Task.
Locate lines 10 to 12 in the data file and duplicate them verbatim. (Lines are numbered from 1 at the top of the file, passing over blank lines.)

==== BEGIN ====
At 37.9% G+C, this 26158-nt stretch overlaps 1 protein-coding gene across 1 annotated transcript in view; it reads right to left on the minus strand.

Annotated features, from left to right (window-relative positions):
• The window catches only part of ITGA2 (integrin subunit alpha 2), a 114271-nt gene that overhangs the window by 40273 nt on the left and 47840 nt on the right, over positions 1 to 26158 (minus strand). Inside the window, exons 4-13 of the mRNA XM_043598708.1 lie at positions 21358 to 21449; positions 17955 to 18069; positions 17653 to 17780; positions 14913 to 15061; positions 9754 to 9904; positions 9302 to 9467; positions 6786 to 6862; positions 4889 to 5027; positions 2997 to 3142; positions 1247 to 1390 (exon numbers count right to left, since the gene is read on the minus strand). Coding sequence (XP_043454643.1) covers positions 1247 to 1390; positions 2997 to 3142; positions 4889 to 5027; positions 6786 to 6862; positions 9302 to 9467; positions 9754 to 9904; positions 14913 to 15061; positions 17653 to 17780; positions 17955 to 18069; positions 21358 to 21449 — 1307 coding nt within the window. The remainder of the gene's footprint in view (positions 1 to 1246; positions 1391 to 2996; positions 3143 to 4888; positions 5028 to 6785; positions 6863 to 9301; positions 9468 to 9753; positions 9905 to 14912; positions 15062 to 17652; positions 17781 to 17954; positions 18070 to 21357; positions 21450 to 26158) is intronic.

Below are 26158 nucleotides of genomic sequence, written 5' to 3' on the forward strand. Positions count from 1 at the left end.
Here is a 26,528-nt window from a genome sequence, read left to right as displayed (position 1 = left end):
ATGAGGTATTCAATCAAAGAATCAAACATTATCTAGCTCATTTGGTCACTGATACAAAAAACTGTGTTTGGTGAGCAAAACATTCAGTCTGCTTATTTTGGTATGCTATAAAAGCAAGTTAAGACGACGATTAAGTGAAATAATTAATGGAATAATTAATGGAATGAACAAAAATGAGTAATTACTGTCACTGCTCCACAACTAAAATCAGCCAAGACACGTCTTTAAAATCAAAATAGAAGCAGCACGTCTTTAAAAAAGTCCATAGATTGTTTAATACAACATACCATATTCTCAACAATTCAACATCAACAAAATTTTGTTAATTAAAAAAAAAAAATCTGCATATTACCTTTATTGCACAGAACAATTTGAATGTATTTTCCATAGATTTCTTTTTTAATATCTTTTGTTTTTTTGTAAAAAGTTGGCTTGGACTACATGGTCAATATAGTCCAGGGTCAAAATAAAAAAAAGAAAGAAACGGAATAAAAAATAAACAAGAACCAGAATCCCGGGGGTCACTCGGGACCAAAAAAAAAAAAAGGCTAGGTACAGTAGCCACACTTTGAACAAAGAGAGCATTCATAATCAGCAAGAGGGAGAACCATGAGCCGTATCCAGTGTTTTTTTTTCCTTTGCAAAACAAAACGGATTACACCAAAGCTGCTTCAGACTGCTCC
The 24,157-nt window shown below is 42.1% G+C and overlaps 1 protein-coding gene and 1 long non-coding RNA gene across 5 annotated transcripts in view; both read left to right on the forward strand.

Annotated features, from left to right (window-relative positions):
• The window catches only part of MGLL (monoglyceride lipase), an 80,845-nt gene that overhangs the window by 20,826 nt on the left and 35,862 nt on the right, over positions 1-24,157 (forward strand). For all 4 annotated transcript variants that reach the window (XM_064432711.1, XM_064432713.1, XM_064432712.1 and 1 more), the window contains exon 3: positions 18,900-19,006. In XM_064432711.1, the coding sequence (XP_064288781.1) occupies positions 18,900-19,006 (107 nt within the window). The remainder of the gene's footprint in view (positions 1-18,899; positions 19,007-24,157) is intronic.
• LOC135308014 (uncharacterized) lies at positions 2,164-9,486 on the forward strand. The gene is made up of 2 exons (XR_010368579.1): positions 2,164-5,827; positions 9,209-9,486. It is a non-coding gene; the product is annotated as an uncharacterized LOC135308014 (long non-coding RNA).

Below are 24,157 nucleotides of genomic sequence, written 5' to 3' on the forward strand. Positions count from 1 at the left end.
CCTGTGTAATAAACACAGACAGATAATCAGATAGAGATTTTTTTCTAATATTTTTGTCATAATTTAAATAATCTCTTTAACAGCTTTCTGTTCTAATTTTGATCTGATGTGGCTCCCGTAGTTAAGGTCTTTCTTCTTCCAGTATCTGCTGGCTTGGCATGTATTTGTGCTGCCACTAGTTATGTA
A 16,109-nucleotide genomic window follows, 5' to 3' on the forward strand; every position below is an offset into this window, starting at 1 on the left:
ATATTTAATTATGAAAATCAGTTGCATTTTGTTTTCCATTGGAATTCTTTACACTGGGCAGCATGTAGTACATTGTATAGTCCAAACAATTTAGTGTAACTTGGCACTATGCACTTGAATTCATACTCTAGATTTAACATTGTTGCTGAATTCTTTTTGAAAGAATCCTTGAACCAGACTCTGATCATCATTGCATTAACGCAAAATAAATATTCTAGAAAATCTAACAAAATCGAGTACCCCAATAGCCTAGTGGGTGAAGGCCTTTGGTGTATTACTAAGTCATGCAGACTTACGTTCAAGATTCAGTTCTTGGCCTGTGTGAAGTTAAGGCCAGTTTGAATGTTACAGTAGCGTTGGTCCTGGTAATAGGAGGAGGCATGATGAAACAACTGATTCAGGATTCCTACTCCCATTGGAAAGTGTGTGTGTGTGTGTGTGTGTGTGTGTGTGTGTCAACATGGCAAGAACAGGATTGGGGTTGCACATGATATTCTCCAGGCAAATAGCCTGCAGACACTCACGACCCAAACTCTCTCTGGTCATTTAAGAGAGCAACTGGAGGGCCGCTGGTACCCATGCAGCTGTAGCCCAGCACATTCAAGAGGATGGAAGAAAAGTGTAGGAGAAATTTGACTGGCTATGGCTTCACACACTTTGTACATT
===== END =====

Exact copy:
• LOC135308014 (uncharacterized) lies at positions 2,164-9,486 on the forward strand. The gene is made up of 2 exons (XR_010368579.1): positions 2,164-5,827; positions 9,209-9,486. It is a non-coding gene; the product is annotated as an uncharacterized LOC135308014 (long non-coding RNA).

Below are 24,157 nucleotides of genomic sequence, written 5' to 3' on the forward strand. Positions count from 1 at the left end.
CCTGTGTAATAAACACAGACAGATAATCAGATAGAGATTTTTTTCTAATATTTTTGTCATAATTTAAATAATCTCTTTAACAGCTTTCTGTTCTAATTTTGATCTGATGTGGCTCCCGTAGTTAAGGTCTTTCTTCTTCCAGTATCTGCTGGCTTGGCATGTATTTGTGCTGCCACTAGTTATGTA